Everyone in New England hears about the amazing phenomenon that is the Boston Marathon. I never personally knew anyone that ran the race but would hear about friends cheering on sisters, fathers, or cousins down in Boston. Even without a close connection, hearing about the horrific events during the 2013 Boston Marathon was heart breaking. The “Boston Bombing” as it is now known, is one of those events that will always stick with me. (I remember my high school baseball team was travelling to a game. Everyone found out individually on their phones and sat on the bus truly in disbelief). It was a horrific and unimaginable few days for everyone involved in the race, but the city of Boston quickly showed its true colors. The sports teams, the hospitals that treated the victims and the marathon runners responded to the tragedy by coming back with a “Boston Strong” attitude and showed that nothing can stop this city. And they keep coming back making the Boston Marathon an even stronger event year after year.
From that point on, I knew this was something I needed to experience in person. In 2015, I watched about an hour of the race and saw some of the second wave runners cross the finish line. It was cool to see, but I knew there was more. With Athletes Roll starting up officially in May, 2016, which introduced me fully to adaptive sports, the 2017 Marathon was the perfect time to go all-in and experience the amazing feats of adaptive and able-bodied competition here in Boston.
There was some controversy leading up to the race in with many competitors confused as to why handcyclists do not receive the same treatment as the runners and wheelchair Racers receive. In the past, there were no flowers for the winners and no national anthem is played in celebration. Patrick Downes, a Boston Marathon Bombing survivor and handcyclist, spoke out about this before the race in hopes things would improve for 2017 (which they did this year). Many people backed Downes as it would bring more equality to an adaptive sports event, but others pushed back stating that the handcycles are more like bikes than they are like the racing wheelchairs. Notably, Women’s wheelchair racer, Amanda McGrory, responded on her website, stating that because of the similarities handcycling should be the responsibility of cycling events rather than marathons.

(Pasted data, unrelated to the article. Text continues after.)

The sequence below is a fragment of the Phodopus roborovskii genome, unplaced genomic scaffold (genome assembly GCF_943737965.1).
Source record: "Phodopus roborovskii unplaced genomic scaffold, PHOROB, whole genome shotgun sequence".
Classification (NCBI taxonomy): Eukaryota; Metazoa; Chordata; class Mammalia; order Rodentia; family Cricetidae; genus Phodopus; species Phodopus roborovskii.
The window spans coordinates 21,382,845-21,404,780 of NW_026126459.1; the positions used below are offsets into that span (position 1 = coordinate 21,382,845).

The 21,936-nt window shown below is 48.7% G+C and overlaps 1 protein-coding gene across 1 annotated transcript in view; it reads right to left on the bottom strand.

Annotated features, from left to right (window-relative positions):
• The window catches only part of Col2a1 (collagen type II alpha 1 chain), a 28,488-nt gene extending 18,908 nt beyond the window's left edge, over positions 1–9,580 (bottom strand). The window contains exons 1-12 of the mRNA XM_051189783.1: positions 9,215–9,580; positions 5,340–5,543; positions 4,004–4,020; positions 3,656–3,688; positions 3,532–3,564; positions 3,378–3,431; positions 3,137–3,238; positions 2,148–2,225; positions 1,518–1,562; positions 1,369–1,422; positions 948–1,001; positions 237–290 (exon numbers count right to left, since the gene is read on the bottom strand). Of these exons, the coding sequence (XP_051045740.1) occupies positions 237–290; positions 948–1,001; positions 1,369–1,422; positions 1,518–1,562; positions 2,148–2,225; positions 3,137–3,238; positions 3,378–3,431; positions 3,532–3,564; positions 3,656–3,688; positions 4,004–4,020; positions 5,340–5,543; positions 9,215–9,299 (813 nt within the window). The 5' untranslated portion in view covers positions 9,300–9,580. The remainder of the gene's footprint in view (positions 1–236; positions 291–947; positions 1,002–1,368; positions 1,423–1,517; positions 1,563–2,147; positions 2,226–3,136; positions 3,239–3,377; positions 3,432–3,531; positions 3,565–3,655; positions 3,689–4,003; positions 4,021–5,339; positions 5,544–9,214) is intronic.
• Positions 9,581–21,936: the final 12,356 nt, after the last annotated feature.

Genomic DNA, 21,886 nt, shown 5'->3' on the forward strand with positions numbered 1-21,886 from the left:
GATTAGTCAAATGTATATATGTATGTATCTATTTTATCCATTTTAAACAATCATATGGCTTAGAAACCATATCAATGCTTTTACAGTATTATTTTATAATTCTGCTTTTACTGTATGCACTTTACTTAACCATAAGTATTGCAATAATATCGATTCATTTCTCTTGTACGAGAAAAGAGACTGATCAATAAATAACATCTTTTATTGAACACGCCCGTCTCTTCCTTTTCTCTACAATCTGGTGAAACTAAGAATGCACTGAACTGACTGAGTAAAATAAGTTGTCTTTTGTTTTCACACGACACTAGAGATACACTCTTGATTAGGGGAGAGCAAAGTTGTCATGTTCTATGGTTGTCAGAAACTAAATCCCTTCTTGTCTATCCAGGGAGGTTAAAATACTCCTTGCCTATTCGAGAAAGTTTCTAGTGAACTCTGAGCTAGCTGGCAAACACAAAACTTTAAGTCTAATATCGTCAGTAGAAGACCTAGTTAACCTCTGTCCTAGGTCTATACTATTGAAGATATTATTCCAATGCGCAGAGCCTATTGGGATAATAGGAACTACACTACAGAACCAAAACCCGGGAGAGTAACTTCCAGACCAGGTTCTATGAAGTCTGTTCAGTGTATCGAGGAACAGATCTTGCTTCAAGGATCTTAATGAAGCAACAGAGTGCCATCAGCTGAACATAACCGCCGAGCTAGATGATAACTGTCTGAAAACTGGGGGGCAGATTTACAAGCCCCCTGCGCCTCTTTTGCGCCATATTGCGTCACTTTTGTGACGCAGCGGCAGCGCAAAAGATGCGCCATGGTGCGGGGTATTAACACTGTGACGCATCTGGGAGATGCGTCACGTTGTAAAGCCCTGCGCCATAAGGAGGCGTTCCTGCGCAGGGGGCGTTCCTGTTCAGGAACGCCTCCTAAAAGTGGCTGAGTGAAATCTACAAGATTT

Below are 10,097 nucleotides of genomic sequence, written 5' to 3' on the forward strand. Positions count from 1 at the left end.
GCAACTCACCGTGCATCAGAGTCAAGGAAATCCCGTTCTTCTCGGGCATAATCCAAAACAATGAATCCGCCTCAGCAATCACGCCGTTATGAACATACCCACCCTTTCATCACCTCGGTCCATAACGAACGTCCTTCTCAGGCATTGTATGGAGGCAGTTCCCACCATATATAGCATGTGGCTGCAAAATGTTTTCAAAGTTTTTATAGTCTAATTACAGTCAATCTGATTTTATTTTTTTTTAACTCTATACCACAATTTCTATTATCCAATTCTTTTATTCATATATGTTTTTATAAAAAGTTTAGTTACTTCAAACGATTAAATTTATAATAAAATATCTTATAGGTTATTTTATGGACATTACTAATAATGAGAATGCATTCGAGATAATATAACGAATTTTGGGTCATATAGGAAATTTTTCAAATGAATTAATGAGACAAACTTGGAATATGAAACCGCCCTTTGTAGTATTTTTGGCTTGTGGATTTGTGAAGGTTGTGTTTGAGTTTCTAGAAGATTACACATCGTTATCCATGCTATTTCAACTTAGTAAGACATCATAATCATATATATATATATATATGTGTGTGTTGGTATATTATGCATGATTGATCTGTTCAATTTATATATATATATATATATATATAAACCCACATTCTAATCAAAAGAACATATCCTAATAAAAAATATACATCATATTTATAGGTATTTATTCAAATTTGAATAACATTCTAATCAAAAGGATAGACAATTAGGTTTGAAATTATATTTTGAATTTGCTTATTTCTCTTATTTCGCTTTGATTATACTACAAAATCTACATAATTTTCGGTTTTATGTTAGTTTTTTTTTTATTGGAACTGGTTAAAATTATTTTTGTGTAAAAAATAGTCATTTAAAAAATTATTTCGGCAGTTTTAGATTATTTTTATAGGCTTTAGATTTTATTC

Despite the early controversy, the 2017 Boston Marathon turned in to an amazing sporting event. With over 30,000 entrants and hundreds of thousands of fans it was sure to be an exciting event. A surprising advantage of the craziness of the Boston Marathon was that people planned so far ahead and showed up so early to get good views of their friends running the race that they were there to watch the adaptive athletes too. I stood in the crowd with one woman who arrived at 8:45 am at the finish line to cheer on her daughter who wouldn’t cross until 3:30 pm. There isn’t usually much fanfare for adaptive sports events, but this way there was a roar in the crowd no matter who crossed the line (runners, wheelchair racers, policemen …the people fixing the flags on the side of the course…anyone!!).
The first to come through the line was Tom Davis finishing first in the handcycle division with a lightning-fast time of 58 minutes and 36 seconds. He was followed closely by Alfredo De Los Santos (1:03:05) and Kyrs Zybowski (1:05:23).
There were 28 finishers recorded in the handcycle program with many finishing the 26.2 mile course in under two hours. It was the first excitement for the thousands of fans lining Boylston Street and they cheered each and every time.
Handcycles Top 10:
- Tom Davis – USA – 0:58:36
- Alfredo De Los Santos – USA – 1:03:05
- Krys Zybowski – USA – 1:05:23